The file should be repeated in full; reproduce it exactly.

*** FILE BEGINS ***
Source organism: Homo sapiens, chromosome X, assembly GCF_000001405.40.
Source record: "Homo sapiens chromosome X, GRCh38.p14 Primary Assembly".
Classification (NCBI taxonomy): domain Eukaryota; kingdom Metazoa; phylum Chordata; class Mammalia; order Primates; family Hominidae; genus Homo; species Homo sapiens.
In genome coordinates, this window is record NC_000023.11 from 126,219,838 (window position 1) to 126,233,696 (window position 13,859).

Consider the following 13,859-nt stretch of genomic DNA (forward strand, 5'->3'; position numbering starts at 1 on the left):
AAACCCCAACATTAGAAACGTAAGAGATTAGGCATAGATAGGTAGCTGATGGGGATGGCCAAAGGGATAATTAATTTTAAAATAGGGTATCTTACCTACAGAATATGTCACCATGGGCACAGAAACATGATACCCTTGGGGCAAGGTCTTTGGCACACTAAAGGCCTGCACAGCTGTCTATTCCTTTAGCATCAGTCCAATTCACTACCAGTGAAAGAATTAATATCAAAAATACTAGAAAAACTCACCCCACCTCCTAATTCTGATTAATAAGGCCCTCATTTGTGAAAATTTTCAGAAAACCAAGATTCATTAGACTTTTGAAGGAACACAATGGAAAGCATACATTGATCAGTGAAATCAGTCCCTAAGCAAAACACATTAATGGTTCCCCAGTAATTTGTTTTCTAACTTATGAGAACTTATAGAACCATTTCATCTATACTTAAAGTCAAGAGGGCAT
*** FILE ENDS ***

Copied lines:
Source organism: Homo sapiens, chromosome X, assembly GCF_000001405.40.
Source record: "Homo sapiens chromosome X, GRCh38.p14 Primary Assembly".
Classification (NCBI taxonomy): domain Eukaryota; kingdom Metazoa; phylum Chordata; class Mammalia; order Primates; family Hominidae; genus Homo; species Homo sapiens.
In genome coordinates, this window is record NC_000023.11 from 126,219,838 (window position 1) to 126,233,696 (window position 13,859).

Consider the following 13,859-nt stretch of genomic DNA (forward strand, 5'->3'; position numbering starts at 1 on the left):
AAACCCCAACATTAGAAACGTAAGAGATTAGGCATAGATAGGTAGCTGATGGGGATGGCCAAAGGGATAATTAATTTTAAAATAGGGTATCTTACCTACAGAATATGTCACCATGGGCACAGAAACATGATACCCTTGGGGCAAGGTCTTTGGCACACTAAAGGCCTGCACAGCTGTCTATTCCTTTAGCATCAGTCCAATTCACTACCAGTGAAAGAATTAATATCAAAAATACTAGAAAAACTCACCCCACCTCCTAATTCTGATTAATAAGGCCCTCATTTGTGAAAATTTTCAGAAAACCAAGATTCATTAGACTTTTGAAGGAACACAATGGAAAGCATACATTGATCAGTGAAATCAGTCCCTAAGCAAAACACATTAATGGTTCCCCAGTAATTTGTTTTCTAACTTATGAGAACTTATAGAACCATTTCATCTATACTTAAAGTCAAGAGGGCAT